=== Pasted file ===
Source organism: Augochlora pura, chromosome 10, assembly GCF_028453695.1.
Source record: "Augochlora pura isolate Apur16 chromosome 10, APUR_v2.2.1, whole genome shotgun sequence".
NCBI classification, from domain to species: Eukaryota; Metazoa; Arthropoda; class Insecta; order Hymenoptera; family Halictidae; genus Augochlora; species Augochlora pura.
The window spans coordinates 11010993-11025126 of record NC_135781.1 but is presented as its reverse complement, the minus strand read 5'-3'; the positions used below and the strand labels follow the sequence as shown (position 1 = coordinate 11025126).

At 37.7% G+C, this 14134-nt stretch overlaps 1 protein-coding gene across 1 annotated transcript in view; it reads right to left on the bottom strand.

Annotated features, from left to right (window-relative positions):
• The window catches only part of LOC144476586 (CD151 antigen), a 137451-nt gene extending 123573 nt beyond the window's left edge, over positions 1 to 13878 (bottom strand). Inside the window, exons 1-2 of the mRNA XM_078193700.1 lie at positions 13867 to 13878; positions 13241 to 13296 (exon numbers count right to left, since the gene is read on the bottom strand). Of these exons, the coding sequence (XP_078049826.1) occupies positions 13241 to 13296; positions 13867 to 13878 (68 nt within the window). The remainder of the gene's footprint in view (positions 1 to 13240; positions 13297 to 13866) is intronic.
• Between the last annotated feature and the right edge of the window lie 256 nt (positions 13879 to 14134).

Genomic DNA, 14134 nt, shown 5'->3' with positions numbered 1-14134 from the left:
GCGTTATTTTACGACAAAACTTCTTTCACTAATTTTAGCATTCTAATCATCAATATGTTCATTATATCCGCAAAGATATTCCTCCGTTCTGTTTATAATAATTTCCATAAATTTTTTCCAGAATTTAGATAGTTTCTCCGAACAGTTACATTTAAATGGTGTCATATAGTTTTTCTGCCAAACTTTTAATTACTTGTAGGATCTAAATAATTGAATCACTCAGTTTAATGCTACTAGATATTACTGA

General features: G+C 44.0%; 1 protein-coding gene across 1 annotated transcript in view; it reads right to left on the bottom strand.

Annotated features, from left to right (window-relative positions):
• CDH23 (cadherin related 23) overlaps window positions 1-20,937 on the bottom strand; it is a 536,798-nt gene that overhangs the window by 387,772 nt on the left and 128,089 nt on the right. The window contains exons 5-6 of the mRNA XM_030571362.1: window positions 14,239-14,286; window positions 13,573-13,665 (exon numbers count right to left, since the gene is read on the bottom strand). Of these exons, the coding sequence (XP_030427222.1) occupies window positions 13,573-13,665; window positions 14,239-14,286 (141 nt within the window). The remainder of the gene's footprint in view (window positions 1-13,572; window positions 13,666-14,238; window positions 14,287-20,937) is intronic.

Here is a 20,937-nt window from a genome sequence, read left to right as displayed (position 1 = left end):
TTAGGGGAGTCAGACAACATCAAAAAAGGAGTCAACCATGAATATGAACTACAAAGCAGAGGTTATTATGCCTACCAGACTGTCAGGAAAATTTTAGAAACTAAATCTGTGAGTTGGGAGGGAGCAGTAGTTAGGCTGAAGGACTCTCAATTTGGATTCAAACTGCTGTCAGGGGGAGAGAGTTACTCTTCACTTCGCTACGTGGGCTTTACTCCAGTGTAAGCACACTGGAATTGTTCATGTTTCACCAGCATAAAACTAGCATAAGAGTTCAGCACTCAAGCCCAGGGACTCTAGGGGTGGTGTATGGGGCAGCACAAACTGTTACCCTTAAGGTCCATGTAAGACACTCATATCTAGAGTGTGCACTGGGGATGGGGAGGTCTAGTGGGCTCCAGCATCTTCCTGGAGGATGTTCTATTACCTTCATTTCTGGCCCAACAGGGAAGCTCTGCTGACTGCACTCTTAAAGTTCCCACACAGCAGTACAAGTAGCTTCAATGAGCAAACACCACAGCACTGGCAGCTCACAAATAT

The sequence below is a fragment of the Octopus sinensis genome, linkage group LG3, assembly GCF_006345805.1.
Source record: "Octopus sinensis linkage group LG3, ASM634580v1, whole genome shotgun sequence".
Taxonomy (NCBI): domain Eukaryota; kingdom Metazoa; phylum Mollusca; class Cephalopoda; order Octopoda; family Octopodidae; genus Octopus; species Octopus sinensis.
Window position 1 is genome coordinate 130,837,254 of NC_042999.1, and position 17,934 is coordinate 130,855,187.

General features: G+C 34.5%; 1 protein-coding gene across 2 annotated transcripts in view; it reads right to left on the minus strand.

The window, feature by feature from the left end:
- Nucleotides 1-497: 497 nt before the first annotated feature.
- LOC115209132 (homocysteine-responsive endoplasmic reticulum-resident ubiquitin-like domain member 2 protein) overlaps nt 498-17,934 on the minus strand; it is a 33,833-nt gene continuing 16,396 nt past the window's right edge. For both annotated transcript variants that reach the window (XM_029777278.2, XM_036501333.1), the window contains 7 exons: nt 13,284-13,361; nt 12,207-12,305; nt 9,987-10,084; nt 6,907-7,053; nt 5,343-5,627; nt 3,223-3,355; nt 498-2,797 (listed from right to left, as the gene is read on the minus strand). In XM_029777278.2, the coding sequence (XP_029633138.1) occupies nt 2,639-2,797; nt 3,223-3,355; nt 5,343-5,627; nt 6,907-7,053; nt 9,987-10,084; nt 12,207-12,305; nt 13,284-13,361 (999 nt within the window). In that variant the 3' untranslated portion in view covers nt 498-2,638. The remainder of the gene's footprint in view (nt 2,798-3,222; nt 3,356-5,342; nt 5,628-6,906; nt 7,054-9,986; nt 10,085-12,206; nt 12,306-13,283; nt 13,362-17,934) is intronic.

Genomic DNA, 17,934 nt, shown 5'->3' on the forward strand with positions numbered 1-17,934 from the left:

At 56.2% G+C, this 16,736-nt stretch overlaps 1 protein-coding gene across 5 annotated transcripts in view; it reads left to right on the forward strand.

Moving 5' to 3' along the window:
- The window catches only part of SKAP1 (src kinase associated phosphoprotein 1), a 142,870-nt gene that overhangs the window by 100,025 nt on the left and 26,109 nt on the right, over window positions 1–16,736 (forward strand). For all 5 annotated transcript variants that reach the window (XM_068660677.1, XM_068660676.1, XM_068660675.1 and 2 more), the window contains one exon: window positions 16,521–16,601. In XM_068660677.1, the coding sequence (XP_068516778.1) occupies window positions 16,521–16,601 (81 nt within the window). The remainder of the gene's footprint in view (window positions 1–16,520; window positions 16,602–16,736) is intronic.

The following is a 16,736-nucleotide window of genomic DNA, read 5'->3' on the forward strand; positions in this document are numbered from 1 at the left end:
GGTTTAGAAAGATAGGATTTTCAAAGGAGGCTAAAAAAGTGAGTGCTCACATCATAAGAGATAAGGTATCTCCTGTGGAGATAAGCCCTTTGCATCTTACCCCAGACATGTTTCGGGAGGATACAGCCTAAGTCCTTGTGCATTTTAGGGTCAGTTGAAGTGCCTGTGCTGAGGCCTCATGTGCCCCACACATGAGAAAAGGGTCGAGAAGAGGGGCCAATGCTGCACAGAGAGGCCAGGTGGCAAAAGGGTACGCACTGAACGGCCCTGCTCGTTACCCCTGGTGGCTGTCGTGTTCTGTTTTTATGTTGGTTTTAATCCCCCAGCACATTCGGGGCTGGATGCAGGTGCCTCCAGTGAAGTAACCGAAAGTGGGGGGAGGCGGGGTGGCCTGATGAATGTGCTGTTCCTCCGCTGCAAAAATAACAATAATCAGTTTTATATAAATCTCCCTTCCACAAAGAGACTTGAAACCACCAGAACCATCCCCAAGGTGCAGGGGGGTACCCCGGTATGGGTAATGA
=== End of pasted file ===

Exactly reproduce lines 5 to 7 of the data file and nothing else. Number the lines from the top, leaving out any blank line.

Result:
At 37.7% G+C, this 14134-nt stretch overlaps 1 protein-coding gene across 1 annotated transcript in view; it reads right to left on the bottom strand.

Annotated features, from left to right (window-relative positions):
• The window catches only part of LOC144476586 (CD151 antigen), a 137451-nt gene extending 123573 nt beyond the window's left edge, over positions 1 to 13878 (bottom strand). Inside the window, exons 1-2 of the mRNA XM_078193700.1 lie at positions 13867 to 13878; positions 13241 to 13296 (exon numbers count right to left, since the gene is read on the bottom strand). Of these exons, the coding sequence (XP_078049826.1) occupies positions 13241 to 13296; positions 13867 to 13878 (68 nt within the window). The remainder of the gene's footprint in view (positions 1 to 13240; positions 13297 to 13866) is intronic.